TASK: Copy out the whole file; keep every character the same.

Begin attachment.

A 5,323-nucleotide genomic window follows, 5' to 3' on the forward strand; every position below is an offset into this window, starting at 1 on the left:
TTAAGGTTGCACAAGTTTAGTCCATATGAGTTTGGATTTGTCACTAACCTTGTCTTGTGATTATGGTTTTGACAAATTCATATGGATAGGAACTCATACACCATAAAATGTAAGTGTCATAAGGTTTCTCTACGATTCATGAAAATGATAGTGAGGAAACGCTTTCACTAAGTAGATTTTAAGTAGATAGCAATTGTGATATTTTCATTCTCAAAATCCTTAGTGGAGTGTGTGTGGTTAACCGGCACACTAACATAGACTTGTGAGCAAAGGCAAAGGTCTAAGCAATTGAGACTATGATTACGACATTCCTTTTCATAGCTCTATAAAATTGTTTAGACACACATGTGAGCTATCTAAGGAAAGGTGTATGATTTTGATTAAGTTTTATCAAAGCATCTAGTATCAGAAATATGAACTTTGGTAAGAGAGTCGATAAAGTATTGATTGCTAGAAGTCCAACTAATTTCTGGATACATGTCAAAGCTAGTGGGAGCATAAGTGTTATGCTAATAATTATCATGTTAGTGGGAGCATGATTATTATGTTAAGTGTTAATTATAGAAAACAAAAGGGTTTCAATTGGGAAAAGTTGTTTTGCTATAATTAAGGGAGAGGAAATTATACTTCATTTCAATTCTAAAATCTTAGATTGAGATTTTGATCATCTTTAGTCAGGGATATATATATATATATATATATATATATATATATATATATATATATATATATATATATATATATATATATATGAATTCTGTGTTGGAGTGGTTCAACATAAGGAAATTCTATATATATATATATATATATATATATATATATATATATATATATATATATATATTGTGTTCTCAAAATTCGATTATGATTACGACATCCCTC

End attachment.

A 5,323-nucleotide genomic window follows, 5' to 3' on the forward strand; every position below is an offset into this window, starting at 1 on the left:
TTAAGGTTGCACAAGTTTAGTCCATATGAGTTTGGATTTGTCACTAACCTTGTCTTGTGATTATGGTTTTGACAAATTCATATGGATAGGAACTCATACACCATAAAATGTAAGTGTCATAAGGTTTCTCTACGATTCATGAAAATGATAGTGAGGAAACGCTTTCACTAAGTAGATTTTAAGTAGATAGCAATTGTGATATTTTCATTCTCAAAATCCTTAGTGGAGTGTGTGTGGTTAACCGGCACACTAACATAGACTTGTGAGCAAAGGCAAAGGTCTAAGCAATTGAGACTATGATTACGACATTCCTTTTCATAGCTCTATAAAATTGTTTAGACACACATGTGAGCTATCTAAGGAAAGGTGTATGATTTTGATTAAGTTTTATCAAAGCATCTAGTATCAGAAATATGAACTTTGGTAAGAGAGTCGATAAAGTATTGATTGCTAGAAGTCCAACTAATTTCTGGATACATGTCAAAGCTAGTGGGAGCATAAGTGTTATGCTAATAATTATCATGTTAGTGGGAGCATGATTATTATGTTAAGTGTTAATTATAGAAAACAAAAGGGTTTCAATTGGGAAAAGTTGTTTTGCTATAATTAAGGGAGAGGAAATTATACTTCATTTCAATTCTAAAATCTTAGATTGAGATTTTGATCATCTTTAGTCAGGGATATATATATATATATATATATATATATATATATATATATATATATATATATATATATATATATATATATATGAATTCTGTGTTGGAGTGGTTCAACATAAGGAAATTCTATATATATATATATATATATATATATATATATATATATATATATATATATATATTGTGTTCTCAAAATTCGATTATGATTACGACATCCCTC